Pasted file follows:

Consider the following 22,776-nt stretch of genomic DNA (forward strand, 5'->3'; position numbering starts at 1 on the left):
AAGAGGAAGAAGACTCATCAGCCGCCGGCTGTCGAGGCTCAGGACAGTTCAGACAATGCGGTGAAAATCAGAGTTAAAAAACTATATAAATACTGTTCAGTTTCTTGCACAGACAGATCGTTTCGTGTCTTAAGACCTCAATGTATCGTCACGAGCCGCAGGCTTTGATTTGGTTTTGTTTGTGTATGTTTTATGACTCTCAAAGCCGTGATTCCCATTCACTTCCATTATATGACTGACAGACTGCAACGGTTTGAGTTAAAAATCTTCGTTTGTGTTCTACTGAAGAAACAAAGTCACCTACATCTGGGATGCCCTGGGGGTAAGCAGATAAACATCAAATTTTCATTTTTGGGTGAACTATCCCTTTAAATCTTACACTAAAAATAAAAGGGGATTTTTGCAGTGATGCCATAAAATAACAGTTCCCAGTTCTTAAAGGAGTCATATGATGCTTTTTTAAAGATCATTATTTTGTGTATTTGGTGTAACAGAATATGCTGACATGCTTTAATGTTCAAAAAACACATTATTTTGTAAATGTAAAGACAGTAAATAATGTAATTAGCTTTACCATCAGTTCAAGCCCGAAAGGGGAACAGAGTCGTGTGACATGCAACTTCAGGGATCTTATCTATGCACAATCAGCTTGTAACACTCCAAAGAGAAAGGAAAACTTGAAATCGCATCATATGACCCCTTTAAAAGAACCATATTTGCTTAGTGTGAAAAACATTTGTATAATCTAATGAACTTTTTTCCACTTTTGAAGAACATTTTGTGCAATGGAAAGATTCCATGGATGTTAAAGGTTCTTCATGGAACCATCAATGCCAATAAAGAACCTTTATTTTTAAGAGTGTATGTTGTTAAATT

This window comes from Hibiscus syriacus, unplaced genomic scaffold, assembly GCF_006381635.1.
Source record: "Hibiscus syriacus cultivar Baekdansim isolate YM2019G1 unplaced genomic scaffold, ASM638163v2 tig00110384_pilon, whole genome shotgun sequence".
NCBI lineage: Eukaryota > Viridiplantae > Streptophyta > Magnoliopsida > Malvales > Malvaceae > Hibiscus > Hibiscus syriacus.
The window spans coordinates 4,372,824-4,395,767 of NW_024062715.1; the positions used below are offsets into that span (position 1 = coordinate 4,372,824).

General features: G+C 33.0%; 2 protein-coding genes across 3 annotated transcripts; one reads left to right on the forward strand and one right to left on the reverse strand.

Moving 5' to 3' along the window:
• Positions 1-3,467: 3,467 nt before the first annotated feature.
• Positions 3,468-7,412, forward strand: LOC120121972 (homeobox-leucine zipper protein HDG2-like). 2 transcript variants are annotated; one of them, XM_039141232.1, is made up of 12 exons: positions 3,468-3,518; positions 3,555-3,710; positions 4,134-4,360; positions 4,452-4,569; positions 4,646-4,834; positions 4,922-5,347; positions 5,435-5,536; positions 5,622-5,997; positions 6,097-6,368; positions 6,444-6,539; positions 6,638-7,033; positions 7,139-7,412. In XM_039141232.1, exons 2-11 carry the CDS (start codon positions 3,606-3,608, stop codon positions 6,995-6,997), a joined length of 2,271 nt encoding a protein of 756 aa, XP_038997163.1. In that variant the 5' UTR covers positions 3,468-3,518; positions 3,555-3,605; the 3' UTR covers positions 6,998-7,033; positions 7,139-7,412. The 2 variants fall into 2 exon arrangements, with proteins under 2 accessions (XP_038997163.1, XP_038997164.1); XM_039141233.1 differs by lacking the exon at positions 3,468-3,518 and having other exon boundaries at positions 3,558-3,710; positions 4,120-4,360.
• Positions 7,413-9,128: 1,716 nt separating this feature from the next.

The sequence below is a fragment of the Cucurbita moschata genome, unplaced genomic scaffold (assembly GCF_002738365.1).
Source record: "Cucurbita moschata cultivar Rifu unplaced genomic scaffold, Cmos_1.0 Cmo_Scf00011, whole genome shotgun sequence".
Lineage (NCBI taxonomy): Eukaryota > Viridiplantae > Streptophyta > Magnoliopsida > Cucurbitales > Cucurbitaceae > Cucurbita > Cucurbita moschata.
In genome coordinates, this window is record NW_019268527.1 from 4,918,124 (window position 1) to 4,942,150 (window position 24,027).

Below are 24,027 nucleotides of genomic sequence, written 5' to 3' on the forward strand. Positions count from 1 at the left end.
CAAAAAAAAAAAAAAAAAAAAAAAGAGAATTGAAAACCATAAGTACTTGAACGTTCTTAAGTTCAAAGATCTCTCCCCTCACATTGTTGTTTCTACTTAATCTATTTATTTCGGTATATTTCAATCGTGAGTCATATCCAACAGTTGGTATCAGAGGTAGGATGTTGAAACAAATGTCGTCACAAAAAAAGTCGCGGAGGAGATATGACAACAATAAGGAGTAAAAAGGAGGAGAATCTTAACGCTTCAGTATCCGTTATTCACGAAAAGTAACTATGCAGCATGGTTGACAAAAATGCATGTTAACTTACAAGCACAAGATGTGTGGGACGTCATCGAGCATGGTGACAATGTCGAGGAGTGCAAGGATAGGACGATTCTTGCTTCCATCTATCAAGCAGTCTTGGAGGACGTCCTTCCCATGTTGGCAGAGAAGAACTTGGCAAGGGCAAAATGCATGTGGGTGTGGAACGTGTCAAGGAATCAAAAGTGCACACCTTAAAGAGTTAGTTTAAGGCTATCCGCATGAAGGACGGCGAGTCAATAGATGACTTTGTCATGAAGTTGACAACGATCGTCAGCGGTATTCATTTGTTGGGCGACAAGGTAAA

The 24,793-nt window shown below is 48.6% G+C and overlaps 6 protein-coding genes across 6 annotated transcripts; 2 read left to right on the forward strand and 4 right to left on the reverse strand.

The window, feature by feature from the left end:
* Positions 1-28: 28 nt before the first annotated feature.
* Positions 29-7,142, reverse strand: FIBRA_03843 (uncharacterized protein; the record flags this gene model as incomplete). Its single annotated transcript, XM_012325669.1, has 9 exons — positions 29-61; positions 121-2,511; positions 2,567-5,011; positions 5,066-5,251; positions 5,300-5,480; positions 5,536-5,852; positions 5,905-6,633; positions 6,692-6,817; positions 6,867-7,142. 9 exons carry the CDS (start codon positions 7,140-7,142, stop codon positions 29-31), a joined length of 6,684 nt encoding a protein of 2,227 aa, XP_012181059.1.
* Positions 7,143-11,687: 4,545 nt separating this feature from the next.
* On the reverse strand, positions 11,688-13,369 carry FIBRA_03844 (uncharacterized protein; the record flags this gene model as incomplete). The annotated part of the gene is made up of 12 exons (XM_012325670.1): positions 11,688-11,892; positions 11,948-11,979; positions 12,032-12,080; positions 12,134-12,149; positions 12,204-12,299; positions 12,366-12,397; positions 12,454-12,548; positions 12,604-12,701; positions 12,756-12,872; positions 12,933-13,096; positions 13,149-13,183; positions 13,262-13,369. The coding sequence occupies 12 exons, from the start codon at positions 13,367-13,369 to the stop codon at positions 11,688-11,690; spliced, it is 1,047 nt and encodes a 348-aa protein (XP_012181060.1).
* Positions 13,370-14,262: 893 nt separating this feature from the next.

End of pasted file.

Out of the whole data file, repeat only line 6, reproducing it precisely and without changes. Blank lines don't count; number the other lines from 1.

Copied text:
The window spans coordinates 4,372,824-4,395,767 of NW_024062715.1; the positions used below are offsets into that span (position 1 = coordinate 4,372,824).